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Jim Boeheim: Great coach, but at what cost?

Dec 18, 2012, 9:22 AM EDT

Eastern Michigan v Syracuse Getty Images

You are going to read plenty of words today deifying Jim Boeheim’s 900 wins and the job that he has done turning a private school buried in lake-effect snow in Upstate New York into one of the nation’s preeminent basketball programs.

And, frankly, the majority of those words are going to be well-deserved.

Boeheim’s consistency with the Orange has been unreal. He’s won more than 20 games in 34 of the 36 seasons he’s been at the helm. He’s made the NCAA tournament 29 times, reaching the title game thrice and winning it all once, on the back of Carmelo Anthony. His career at Syracuse will span the creation and the destruction of the Big East, a conference that he won 15 titles in, ten times finishing atop the regular season standing and five times hoisting the conference tournament trophy. His 900 wins but him behind only Bobby Knight and Mike Krzyzewski on the all-time list, and he’ll pass Knight before the calendar turns to January.

Perhaps most impressive is the fact that he’s spent his entire career in the same spot. He enrolled at Syracuse as a walk-on in 1962, eventually becoming team captain on a roster that included Dave Bing. When he began his coaching career in 1969, it was as a grad assistant on the Syracuse bench. He stayed there until he was named head coach in 1976, and as never left. In a day and age where every job is a stepping stone, that’s an incredible feat.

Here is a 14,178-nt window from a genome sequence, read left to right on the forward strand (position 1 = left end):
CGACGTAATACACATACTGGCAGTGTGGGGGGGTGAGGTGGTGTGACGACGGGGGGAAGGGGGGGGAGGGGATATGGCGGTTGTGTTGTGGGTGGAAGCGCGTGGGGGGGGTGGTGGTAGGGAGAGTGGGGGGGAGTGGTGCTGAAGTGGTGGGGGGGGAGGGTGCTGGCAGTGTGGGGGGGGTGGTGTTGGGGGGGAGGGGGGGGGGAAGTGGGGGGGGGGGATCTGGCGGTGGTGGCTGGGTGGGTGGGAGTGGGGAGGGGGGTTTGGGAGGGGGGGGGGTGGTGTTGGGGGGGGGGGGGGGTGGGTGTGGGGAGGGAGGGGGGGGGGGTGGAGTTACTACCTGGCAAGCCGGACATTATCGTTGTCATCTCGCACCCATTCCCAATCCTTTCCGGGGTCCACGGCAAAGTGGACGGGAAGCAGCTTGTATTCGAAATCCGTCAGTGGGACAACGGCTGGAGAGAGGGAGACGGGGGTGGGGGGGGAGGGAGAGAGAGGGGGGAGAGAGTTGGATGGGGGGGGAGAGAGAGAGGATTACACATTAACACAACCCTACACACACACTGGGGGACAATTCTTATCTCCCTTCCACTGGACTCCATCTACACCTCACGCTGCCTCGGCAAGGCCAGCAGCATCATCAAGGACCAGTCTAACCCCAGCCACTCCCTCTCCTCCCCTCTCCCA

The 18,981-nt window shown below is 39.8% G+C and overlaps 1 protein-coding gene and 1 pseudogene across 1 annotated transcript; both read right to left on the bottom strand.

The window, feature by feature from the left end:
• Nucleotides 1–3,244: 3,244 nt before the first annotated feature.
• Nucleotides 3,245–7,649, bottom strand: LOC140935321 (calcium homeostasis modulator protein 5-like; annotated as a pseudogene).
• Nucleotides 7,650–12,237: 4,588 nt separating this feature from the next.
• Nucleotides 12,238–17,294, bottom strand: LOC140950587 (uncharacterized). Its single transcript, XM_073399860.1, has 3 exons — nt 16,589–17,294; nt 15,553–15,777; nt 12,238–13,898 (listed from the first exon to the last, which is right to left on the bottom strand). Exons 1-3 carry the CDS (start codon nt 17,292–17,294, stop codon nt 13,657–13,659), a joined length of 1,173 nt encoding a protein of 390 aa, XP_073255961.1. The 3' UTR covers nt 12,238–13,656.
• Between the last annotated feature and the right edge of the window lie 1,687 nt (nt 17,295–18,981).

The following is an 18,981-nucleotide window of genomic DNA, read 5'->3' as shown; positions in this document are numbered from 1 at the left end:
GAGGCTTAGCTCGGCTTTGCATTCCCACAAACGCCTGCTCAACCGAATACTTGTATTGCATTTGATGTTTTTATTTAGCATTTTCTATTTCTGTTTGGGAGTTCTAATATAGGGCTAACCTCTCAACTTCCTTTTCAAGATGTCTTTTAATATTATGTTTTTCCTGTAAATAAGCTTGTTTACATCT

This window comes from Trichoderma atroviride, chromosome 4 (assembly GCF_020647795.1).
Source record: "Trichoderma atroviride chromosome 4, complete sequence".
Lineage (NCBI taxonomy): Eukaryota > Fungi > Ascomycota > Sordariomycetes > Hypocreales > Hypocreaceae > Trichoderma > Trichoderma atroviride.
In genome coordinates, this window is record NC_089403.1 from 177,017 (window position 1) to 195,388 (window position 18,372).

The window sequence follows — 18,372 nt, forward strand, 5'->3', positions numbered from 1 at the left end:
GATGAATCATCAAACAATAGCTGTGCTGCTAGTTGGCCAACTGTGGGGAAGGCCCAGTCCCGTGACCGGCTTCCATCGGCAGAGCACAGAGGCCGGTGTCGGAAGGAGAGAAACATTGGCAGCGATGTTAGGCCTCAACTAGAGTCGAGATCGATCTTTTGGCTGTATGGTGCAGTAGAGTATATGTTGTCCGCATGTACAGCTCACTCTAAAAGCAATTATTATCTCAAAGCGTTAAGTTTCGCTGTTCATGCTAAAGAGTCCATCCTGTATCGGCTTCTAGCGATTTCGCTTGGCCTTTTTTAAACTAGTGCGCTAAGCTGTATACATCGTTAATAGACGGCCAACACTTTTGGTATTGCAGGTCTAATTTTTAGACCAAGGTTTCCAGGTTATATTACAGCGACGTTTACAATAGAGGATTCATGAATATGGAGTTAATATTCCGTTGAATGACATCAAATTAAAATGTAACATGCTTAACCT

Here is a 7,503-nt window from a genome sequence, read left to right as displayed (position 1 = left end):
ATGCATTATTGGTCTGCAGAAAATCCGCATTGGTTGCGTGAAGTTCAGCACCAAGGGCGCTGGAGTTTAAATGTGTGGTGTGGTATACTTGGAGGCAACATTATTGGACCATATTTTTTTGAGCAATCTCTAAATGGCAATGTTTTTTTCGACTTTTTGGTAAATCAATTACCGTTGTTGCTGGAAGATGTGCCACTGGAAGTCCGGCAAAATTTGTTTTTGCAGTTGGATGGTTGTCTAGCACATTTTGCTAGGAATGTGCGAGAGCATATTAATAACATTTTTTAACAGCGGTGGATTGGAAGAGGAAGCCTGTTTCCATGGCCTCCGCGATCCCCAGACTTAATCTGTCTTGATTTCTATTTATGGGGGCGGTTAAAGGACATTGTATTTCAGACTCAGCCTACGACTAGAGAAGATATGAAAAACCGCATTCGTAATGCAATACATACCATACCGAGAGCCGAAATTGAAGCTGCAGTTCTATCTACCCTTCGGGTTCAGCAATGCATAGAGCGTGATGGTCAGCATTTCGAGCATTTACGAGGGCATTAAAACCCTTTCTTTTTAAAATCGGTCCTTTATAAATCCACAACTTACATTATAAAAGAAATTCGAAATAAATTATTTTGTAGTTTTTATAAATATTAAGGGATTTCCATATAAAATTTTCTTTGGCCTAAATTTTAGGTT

But — there’s always a but — it will be interesting to see how many of the glowing columns you’ll read today mention the arrest record of Boeheim’s players. Jeff Goodman of CBSSports.com, in a 661 word column on Boeheim’s 900th win, had all of this to say about it: “what has overshadowed Boeheim’s success recently are the off-court issues surrounding the program and the fact he’s only got one national title to his credit.” And in a way, that’s actually a perfect representation of Boeheim’s attitude towards his players off the court. I’ll let Mike Rosenberg of SI.com explain:

He doesn’t worry too much about what his players do with their free time, how they dress or what they say to the media. He expects them to produce on the basketball court and be good teammates. The rest is not really his problem.

The next time he talks about his players being role models for anybody will be the first time. The Syracuse Post-Standard recently reported that his star point guard, Michael Carter-Williams, admitted shoplifting from a store and paid a $500 fine. Boeheim’s response: “Syracuse police have found nothing to investigate.The mall, the store, is happy and satisfied with the result. Michael is satisfied with the result.” In other words: So what? If players get in trouble, he says: Hey, players get in trouble. When is the next game?